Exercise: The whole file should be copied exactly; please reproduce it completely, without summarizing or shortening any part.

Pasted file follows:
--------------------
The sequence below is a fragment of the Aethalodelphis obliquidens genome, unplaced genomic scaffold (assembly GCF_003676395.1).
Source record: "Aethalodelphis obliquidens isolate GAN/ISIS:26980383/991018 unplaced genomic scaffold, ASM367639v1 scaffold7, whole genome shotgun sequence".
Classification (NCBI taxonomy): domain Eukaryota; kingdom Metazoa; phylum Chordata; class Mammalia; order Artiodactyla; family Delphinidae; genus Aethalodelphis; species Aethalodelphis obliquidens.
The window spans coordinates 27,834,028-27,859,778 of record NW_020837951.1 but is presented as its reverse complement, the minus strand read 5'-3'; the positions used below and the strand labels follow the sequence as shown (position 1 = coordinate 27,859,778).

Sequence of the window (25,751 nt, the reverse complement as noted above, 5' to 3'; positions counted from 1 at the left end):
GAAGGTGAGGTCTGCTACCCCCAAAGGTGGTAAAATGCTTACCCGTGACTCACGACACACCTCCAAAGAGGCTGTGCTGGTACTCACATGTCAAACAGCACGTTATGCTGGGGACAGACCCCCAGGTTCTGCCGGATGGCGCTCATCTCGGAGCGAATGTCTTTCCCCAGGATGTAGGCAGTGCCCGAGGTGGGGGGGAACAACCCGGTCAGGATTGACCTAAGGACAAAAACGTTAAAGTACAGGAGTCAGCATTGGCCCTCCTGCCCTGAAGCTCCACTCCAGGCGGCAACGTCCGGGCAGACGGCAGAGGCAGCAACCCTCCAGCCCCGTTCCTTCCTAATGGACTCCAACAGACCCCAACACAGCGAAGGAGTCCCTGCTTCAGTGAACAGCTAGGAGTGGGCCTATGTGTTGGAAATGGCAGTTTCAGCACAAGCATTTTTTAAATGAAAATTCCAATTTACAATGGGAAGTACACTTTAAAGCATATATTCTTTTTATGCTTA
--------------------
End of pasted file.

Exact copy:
The sequence below is a fragment of the Aethalodelphis obliquidens genome, unplaced genomic scaffold (assembly GCF_003676395.1).
Source record: "Aethalodelphis obliquidens isolate GAN/ISIS:26980383/991018 unplaced genomic scaffold, ASM367639v1 scaffold7, whole genome shotgun sequence".
Classification (NCBI taxonomy): domain Eukaryota; kingdom Metazoa; phylum Chordata; class Mammalia; order Artiodactyla; family Delphinidae; genus Aethalodelphis; species Aethalodelphis obliquidens.
The window spans coordinates 27,834,028-27,859,778 of record NW_020837951.1 but is presented as its reverse complement, the minus strand read 5'-3'; the positions used below and the strand labels follow the sequence as shown (position 1 = coordinate 27,859,778).

Sequence of the window (25,751 nt, the reverse complement as noted above, 5' to 3'; positions counted from 1 at the left end):
GAAGGTGAGGTCTGCTACCCCCAAAGGTGGTAAAATGCTTACCCGTGACTCACGACACACCTCCAAAGAGGCTGTGCTGGTACTCACATGTCAAACAGCACGTTATGCTGGGGACAGACCCCCAGGTTCTGCCGGATGGCGCTCATCTCGGAGCGAATGTCTTTCCCCAGGATGTAGGCAGTGCCCGAGGTGGGGGGGAACAACCCGGTCAGGATTGACCTAAGGACAAAAACGTTAAAGTACAGGAGTCAGCATTGGCCCTCCTGCCCTGAAGCTCCACTCCAGGCGGCAACGTCCGGGCAGACGGCAGAGGCAGCAACCCTCCAGCCCCGTTCCTTCCTAATGGACTCCAACAGACCCCAACACAGCGAAGGAGTCCCTGCTTCAGTGAACAGCTAGGAGTGGGCCTATGTGTTGGAAATGGCAGTTTCAGCACAAGCATTTTTTAAATGAAAATTCCAATTTACAATGGGAAGTACACTTTAAAGCATATATTCTTTTTATGCTTA